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Americans in Kodachrome  
By Guy Stricherz
Illustrated. 90 pp.
Twin Palms Publishers. US$60.00
ISBN-10: 1931885087 / ISBN-13: 9781931885089

Inspiration for Americans in Kodachrome came to author and editor Guy Stricherz in the form of a 1952 Kodachrome slide sent to his family by a friend in 1985. The perfectly preserved tiny square of color showed Stricherz's family on the lawn of their Emunclaw, Washington home and amazed Stricherz with its sharpness, clarity, and vividness of color. It opened his eyes to the possibilities of portraits of nostalgia that were captured by Americans in the first great wave of color photography. Slides made from early Kodachrome color film did not fade the way the film negatives and photos of later photography technology do. Stricherz realized this meant there is a great trove of slides in the attics, closets, and shoeboxes of ordinary Americans who participated in our fond tendency to take snapshots of families, friends, pets, events...all the ordinary moments of our lives.

That moment of inspiration provided by the 1952 family slide led to 17 years of searching for and collecting Kodachromes taken by amateur photographers between 1945 and 1965. The result is an extraordinary book of photography that portrays an earlier and simpler time in our modern history. The quality of these reproductions is so high that it is hard to believe the originals are up to 60 years old. Stricherz used a technique called “Dye Transfer” to print each of the slides he included in Americans in Kodachrome. Dye Transfer is a rarely-used technology that is similar to the Technicolor process that was used for the first color features, such as The Wizard of Oz. Stricherz is an expert in this printing process, a qualification to which the pages in Americans in Kodachrome silently but colorfully attest.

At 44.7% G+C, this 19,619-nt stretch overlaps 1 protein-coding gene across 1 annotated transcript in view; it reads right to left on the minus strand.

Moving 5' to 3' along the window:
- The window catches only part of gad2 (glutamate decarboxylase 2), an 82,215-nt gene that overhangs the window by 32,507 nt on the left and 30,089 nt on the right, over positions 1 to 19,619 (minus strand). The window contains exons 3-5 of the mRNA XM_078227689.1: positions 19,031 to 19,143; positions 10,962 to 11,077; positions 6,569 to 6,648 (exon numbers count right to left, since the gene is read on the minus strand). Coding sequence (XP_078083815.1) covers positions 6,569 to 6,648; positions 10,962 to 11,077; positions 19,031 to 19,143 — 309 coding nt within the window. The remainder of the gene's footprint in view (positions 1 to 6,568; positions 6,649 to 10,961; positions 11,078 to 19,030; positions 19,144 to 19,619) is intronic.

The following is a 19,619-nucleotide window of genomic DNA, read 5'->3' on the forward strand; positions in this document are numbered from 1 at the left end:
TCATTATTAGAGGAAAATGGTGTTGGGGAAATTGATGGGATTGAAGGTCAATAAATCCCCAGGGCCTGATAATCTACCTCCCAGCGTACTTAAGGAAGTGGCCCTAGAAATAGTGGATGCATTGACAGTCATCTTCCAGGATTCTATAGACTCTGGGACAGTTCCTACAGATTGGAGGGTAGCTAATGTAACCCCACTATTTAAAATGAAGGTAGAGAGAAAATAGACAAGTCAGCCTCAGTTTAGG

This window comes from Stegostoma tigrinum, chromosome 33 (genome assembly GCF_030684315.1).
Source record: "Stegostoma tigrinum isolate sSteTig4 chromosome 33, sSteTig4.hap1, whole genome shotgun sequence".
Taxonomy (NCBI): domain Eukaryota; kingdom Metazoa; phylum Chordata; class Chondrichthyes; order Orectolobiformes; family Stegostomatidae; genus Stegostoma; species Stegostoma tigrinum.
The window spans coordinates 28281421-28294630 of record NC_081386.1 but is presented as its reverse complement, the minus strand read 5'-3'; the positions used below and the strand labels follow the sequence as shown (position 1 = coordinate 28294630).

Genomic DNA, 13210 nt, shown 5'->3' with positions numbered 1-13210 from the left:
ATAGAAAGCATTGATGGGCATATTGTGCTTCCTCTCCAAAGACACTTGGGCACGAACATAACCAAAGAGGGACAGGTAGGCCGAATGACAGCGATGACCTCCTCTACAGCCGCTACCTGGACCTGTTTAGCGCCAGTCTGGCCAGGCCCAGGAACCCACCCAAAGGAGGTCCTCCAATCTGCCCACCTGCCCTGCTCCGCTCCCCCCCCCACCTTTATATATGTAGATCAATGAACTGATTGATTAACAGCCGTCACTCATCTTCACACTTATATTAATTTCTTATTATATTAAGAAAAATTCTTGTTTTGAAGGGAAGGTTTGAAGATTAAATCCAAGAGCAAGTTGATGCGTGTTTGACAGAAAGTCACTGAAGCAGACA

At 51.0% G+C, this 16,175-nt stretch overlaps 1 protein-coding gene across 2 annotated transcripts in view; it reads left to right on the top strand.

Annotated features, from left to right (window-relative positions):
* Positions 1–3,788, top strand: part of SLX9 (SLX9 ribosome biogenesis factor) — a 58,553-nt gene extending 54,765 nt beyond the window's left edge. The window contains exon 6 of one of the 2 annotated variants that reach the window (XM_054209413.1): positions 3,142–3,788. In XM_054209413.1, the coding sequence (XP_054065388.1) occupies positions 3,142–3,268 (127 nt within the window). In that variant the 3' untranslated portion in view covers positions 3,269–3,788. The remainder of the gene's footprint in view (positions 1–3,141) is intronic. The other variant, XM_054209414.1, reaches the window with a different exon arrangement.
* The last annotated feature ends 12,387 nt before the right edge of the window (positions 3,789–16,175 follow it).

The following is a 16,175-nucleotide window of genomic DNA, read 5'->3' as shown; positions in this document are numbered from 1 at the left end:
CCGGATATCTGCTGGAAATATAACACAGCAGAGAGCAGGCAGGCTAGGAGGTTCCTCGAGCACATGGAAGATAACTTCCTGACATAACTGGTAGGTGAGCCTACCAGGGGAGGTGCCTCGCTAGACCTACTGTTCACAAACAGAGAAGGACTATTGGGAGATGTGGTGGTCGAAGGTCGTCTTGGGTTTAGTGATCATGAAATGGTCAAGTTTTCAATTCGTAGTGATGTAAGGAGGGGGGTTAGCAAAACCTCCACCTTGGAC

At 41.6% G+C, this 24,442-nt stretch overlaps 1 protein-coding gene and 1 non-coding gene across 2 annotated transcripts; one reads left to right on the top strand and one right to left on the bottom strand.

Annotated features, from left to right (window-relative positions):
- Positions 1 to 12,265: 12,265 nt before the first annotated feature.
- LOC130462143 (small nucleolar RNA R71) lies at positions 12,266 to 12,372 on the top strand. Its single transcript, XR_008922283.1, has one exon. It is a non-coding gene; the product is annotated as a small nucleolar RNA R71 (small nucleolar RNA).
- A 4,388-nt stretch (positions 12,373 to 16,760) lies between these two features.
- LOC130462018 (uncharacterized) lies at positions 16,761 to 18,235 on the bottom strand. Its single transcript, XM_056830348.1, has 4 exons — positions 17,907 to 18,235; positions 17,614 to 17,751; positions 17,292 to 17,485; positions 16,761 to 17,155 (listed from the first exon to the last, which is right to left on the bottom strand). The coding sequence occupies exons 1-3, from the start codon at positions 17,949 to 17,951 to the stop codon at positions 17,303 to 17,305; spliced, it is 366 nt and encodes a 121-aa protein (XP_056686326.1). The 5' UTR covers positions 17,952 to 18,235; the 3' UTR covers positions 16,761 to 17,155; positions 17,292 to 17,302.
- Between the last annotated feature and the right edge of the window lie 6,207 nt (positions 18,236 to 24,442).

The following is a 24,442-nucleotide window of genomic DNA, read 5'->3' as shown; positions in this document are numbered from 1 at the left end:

The prints in Americans in Kodachrome are nothing special, and everything special. They are simple snapshots of everyday people doing everyday things...catching a fish, having a picnic, drinking beer on the back of a pickup, or just standing and squinting into the sunshine. In these anonymous particulars, however, there is a sense of a sort of American universalism brought forth in the photos that is extremely appealing. There is no sentimentality here, no touch-ups or professional posing. In one photo, a "lady hunter" crouches with her rifle over her prey. On the facing page, a woman in a red skirt slouches in a chair, grinning impishly at the camera. There is no commentary, no text to interpret or distract. There is simply page after evocative page of shots of life in America.

This is another of the uniformly high quality works readers have come to expect from Twin Palms Publishers.

Thomas Eddings, for Notable Book Reviews
Notable Book Reviews received one or more copies of this book in exchange for this review.
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